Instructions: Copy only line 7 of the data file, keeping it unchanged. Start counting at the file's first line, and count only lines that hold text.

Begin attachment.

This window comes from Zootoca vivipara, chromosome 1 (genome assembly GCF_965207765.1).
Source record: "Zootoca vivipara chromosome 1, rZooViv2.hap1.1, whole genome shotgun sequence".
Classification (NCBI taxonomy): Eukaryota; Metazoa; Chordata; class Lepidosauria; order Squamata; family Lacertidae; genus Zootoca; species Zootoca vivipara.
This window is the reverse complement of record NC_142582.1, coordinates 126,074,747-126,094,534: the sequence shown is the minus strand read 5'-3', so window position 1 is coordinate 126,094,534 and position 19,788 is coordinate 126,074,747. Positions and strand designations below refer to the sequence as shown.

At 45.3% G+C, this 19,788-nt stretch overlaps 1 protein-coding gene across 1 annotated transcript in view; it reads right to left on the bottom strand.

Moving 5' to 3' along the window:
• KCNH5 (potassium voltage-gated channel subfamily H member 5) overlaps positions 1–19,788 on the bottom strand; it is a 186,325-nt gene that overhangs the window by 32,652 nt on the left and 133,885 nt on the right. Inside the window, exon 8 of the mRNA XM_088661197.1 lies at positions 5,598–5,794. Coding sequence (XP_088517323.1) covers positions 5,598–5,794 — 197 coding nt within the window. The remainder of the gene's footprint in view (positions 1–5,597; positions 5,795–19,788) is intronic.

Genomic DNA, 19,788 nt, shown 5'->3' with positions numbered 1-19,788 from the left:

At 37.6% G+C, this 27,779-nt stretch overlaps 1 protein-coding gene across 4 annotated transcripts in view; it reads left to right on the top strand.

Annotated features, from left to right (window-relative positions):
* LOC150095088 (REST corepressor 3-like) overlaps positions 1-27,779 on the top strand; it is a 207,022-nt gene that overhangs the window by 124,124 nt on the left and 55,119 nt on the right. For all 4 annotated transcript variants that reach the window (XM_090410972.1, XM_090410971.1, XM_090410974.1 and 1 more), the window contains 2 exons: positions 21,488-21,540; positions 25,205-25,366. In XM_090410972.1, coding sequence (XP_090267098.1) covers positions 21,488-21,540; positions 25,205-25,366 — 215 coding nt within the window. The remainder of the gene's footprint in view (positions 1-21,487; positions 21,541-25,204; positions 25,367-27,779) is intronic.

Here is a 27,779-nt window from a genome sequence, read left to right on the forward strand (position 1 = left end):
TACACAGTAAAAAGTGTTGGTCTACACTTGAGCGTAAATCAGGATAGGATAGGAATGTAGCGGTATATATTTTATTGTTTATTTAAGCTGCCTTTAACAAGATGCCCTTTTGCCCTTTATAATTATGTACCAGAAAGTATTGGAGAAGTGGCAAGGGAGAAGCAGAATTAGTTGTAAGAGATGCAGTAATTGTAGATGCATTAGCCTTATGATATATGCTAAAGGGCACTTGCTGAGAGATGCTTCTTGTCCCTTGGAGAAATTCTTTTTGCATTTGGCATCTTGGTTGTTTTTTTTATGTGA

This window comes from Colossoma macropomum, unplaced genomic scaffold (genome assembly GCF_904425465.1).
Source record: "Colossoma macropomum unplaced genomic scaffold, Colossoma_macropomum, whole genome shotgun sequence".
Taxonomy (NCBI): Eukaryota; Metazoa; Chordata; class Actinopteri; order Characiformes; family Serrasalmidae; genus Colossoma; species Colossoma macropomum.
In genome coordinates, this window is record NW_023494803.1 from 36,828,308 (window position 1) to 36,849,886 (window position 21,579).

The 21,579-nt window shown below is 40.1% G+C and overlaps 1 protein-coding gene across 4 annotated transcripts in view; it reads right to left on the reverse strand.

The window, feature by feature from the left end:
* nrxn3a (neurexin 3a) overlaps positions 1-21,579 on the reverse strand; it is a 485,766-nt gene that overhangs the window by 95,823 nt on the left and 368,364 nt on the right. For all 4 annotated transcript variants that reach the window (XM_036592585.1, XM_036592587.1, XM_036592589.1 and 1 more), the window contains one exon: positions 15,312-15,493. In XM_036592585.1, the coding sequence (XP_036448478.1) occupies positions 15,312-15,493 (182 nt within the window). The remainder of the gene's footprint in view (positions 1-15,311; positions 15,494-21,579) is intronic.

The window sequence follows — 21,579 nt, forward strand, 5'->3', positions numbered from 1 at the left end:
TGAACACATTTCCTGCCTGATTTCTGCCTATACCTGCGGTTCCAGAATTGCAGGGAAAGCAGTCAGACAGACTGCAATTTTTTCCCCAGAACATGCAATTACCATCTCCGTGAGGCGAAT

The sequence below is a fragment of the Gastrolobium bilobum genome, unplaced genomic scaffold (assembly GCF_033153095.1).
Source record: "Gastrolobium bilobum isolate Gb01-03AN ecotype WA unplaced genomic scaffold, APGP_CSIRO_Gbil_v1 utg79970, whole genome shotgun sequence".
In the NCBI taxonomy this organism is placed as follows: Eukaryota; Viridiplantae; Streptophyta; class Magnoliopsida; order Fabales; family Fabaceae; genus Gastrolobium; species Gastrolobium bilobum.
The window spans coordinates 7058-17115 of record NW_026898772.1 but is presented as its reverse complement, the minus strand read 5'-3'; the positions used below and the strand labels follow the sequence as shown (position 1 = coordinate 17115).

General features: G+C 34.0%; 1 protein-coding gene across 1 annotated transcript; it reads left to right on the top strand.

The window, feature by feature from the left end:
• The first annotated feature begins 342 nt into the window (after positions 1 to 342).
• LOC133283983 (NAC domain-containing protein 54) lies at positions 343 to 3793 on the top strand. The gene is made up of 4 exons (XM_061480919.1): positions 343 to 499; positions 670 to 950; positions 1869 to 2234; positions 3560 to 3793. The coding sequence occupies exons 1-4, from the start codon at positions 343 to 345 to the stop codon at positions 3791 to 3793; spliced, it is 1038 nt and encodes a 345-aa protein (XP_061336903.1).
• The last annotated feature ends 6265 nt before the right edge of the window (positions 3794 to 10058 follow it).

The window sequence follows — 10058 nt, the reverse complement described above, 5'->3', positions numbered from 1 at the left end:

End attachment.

• KCNH5 (potassium voltage-gated channel subfamily H member 5) overlaps positions 1–19,788 on the bottom strand; it is a 186,325-nt gene that overhangs the window by 32,652 nt on the left and 133,885 nt on the right. Inside the window, exon 8 of the mRNA XM_088661197.1 lies at positions 5,598–5,794. Coding sequence (XP_088517323.1) covers positions 5,598–5,794 — 197 coding nt within the window. The remainder of the gene's footprint in view (positions 1–5,597; positions 5,795–19,788) is intronic.